Things look different in the rain – mentally, but literally too. The colours in the concrete or bricks around you will change. Stones start to shine, earth turns darker. The darker sky subtly changes the hue of the colours around you. Creatures behave differently. Things smell different too – and in fact, the smell of the rain, known as petrichor, has been shown to boost mood; the pounding of the rain on soil releases compounds such as geosmin and microbes such as mycobacterium vaccae which work as a kind of natural Prozac [2]. The subtle but refreshing change of scenery can inspire a new perspective on something that’s bothering you.

5: Rain Brings Comfort

For me personally, I’ve always felt a sense of comfort from being in the rain under an umbrella. It brings a real sense of being protected from the worst the world can throw at me. The sound of the rain is soothing to many people too, even if they’re not out in it. In fact, rain is pink noise – a combination of high and low frequency sound – which has been shown to aid sleep [3]. It’s not a coincidence that so many relaxation tracks feature the sound of the rain. Studies have also shown that the negative ions released during a rainstorm can have a significant effect on lifting mood [4].

6: Rain Helps You Get Stuff Done

For many, the sound of the rain can also inspire productivity and focus. I certainly get much more work done on a dark and stormy night than during endless summer days, and studies have shown that productivity increases during the rain [5].

Ways to Embrace the Rain and Make the Most of Its Energies

Everyone has their own ways of celebrating the rain. These are some of my favourites.

  1. Let your inner child out to play. Put your wellies on and go and jump in some puddles or splosh through some mud. Children don’t hate the rain – that’s something we learn as fraught and stressed out adults. Get outside and have some fun with it. Persuade your partner to join you and dance in the rain.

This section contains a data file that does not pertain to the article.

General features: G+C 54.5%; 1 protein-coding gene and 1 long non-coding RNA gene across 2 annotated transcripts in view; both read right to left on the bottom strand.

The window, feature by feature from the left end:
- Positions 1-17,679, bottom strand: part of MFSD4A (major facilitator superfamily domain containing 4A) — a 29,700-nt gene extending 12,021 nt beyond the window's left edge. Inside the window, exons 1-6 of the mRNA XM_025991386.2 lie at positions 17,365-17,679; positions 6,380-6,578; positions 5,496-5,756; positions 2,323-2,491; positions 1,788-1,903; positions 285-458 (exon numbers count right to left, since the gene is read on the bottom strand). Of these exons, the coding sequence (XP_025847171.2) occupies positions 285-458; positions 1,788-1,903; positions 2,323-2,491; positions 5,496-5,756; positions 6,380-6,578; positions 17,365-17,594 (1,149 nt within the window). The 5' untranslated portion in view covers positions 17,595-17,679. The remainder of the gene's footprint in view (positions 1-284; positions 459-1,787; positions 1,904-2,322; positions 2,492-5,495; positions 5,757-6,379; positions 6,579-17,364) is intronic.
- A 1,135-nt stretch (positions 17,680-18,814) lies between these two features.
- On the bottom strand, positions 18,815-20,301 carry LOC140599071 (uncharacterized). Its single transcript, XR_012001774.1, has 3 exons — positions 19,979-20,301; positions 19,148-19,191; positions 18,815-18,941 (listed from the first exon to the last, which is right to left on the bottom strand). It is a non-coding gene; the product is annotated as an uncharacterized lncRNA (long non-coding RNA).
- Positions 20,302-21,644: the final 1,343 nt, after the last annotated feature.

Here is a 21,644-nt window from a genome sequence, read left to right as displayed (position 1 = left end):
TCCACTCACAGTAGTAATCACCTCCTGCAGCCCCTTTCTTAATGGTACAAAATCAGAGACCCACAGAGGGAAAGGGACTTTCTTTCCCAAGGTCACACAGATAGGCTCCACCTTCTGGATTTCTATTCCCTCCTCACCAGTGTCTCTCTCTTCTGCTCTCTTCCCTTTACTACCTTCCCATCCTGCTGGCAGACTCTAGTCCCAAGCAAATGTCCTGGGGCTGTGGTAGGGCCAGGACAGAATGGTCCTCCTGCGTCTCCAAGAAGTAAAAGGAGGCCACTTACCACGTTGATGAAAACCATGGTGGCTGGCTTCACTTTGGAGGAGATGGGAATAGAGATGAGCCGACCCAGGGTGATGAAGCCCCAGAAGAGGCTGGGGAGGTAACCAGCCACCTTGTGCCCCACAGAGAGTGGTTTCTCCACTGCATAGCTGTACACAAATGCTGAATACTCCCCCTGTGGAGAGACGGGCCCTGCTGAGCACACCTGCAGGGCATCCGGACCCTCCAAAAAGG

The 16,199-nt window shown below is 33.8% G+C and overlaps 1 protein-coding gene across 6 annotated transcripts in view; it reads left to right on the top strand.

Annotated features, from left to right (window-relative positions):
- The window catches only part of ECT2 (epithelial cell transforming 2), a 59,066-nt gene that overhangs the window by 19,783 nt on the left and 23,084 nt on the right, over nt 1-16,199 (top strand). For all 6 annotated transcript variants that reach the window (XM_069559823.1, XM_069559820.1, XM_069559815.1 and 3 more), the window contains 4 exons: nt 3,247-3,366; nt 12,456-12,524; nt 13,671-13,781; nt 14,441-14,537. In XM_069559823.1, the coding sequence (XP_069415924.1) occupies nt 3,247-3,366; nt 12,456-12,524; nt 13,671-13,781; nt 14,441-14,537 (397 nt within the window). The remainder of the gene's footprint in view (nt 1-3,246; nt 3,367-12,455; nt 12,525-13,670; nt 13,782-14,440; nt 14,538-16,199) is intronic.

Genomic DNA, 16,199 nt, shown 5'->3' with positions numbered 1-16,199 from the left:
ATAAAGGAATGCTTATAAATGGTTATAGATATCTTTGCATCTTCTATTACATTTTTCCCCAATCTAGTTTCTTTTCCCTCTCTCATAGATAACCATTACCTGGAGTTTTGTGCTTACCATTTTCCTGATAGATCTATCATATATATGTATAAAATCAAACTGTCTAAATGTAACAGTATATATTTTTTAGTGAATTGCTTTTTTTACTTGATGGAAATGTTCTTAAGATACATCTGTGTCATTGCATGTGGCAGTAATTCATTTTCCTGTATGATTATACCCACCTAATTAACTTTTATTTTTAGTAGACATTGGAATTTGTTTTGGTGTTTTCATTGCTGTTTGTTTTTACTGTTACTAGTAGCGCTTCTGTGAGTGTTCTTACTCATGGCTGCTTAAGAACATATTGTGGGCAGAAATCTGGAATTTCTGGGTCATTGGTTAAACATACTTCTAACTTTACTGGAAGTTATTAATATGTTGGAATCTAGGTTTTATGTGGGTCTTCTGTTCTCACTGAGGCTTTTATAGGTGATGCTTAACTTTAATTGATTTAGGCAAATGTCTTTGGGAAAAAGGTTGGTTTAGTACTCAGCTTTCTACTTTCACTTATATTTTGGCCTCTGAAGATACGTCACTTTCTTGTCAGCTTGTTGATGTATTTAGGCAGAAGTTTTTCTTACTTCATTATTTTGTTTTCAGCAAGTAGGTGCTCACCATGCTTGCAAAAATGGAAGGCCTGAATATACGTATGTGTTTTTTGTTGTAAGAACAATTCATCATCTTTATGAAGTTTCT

1. If you have an outside table and an umbrella, sit outside for a while and let the rain enhance your natural intuition. It’s a very good time to practice divination, or to write in your journal or your gratitude diary.
  1. If it’s raining at night, turn out your lights and sit by candlelight listening to the sound. Get the kids involved and tell some spooky stories together or do a group meditation.
  1. Take a walk through your neighbourhood in the rain and make a conscious effort to notice how different everything looks. Pay attention to the smallest details and find joy in discovering a new outlook.
  1. Take a rain bath – stand in the rain for as long as you feel able to, paying mindful attention to the raindrops on your skin and the trickling of the rain down your body. Feel yourself being cleansed and refreshed and thank spirit for opening your eyes to the power of the rain.
  1. Sit outside, with or without shelter, and take five minutes to meditate. Watch the progress of single, individual drops as they trickle down a window pane or your umbrella, and note how they merge with other drops, just as your own consciousness will merge with others.

What are your favourite ways to embrace the power of the rain?

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About the author:

Nikki Harper is a spiritualist writer, astrologer, and editor for Wake Up World. She writes about divination, astrology, mediumship and spirituality at Questionology: Astrology and Divination For the Modern World where you can also find out more about her work as a freelance astrologer and her mind-body-spirit writing and editing services. Nikki also runs a spiritualist centre in North Lincs, UK, hosting weekly mediumship demonstrations and a wide range of spiritual development courses and workshops.

Say hi at Questionology.co.uk or on Facebook.